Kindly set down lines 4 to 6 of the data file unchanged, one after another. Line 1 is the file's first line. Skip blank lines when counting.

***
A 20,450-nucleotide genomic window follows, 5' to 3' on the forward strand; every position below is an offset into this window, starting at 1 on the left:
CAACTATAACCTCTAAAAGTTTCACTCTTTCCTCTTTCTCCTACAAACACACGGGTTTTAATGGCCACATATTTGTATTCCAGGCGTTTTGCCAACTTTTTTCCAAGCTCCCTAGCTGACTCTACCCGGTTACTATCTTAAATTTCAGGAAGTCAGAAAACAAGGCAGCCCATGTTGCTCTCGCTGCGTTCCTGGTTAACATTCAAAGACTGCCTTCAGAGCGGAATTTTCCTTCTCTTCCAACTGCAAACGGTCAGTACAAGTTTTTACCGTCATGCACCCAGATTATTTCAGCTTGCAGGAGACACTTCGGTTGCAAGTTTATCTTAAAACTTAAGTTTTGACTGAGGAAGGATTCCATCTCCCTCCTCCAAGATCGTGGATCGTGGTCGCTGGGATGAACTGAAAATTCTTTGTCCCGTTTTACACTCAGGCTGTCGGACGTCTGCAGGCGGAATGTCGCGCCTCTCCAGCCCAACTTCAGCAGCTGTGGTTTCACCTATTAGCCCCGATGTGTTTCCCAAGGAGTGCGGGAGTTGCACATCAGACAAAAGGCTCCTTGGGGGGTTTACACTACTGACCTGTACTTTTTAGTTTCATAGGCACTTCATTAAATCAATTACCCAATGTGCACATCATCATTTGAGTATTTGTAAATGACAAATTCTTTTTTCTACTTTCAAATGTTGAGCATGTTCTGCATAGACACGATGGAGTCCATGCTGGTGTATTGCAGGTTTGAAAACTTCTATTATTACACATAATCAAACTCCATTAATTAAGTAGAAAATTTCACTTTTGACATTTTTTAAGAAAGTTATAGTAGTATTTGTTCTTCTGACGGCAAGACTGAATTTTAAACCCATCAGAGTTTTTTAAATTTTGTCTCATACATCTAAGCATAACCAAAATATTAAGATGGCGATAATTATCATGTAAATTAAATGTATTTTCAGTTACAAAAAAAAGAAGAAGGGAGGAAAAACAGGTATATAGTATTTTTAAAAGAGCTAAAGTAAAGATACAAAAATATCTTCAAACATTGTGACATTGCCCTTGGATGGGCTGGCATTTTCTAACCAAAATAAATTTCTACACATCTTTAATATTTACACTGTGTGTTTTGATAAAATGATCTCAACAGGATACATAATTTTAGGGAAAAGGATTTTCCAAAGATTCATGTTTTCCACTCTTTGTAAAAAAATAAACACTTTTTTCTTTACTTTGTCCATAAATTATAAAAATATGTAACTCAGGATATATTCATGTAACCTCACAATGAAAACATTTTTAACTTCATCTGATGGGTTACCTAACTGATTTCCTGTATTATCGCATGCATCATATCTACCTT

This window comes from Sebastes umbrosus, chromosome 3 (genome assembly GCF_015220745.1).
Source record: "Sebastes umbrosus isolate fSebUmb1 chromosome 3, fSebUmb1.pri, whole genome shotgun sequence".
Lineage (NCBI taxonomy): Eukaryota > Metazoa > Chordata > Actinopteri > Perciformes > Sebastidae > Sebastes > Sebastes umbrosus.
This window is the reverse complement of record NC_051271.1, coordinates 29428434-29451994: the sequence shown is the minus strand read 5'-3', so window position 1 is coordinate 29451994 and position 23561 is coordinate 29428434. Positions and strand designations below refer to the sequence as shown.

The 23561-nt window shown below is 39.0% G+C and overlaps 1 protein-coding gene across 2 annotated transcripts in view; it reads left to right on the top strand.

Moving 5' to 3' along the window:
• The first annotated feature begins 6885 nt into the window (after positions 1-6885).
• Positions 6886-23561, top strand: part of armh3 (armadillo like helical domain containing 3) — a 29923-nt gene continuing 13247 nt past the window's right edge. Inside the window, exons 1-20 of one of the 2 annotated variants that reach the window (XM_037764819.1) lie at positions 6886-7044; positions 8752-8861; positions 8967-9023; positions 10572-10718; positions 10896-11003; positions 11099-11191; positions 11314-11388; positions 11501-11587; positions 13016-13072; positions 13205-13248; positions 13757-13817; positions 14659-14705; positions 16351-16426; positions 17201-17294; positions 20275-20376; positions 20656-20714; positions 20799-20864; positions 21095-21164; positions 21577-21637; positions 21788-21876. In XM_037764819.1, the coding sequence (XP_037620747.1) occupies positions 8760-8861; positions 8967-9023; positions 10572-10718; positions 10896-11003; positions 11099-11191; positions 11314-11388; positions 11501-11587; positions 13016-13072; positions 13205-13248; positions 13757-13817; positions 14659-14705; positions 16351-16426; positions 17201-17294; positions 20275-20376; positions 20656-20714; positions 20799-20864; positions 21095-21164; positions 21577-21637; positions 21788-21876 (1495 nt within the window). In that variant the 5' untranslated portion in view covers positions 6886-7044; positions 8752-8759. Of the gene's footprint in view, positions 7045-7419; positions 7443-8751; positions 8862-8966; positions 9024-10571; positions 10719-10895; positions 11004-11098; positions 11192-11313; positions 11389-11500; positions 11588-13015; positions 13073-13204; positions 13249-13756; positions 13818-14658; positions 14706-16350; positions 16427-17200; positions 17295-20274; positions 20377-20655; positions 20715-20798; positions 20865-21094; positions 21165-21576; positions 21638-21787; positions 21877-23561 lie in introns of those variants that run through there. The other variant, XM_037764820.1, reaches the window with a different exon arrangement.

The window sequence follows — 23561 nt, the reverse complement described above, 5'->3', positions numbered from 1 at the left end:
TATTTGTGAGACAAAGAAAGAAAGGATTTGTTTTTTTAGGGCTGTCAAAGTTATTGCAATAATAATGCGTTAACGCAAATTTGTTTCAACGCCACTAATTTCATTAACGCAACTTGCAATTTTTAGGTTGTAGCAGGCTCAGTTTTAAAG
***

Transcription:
Source record: "Sebastes umbrosus isolate fSebUmb1 chromosome 3, fSebUmb1.pri, whole genome shotgun sequence".
Lineage (NCBI taxonomy): Eukaryota > Metazoa > Chordata > Actinopteri > Perciformes > Sebastidae > Sebastes > Sebastes umbrosus.
This window is the reverse complement of record NC_051271.1, coordinates 29428434-29451994: the sequence shown is the minus strand read 5'-3', so window position 1 is coordinate 29451994 and position 23561 is coordinate 29428434. Positions and strand designations below refer to the sequence as shown.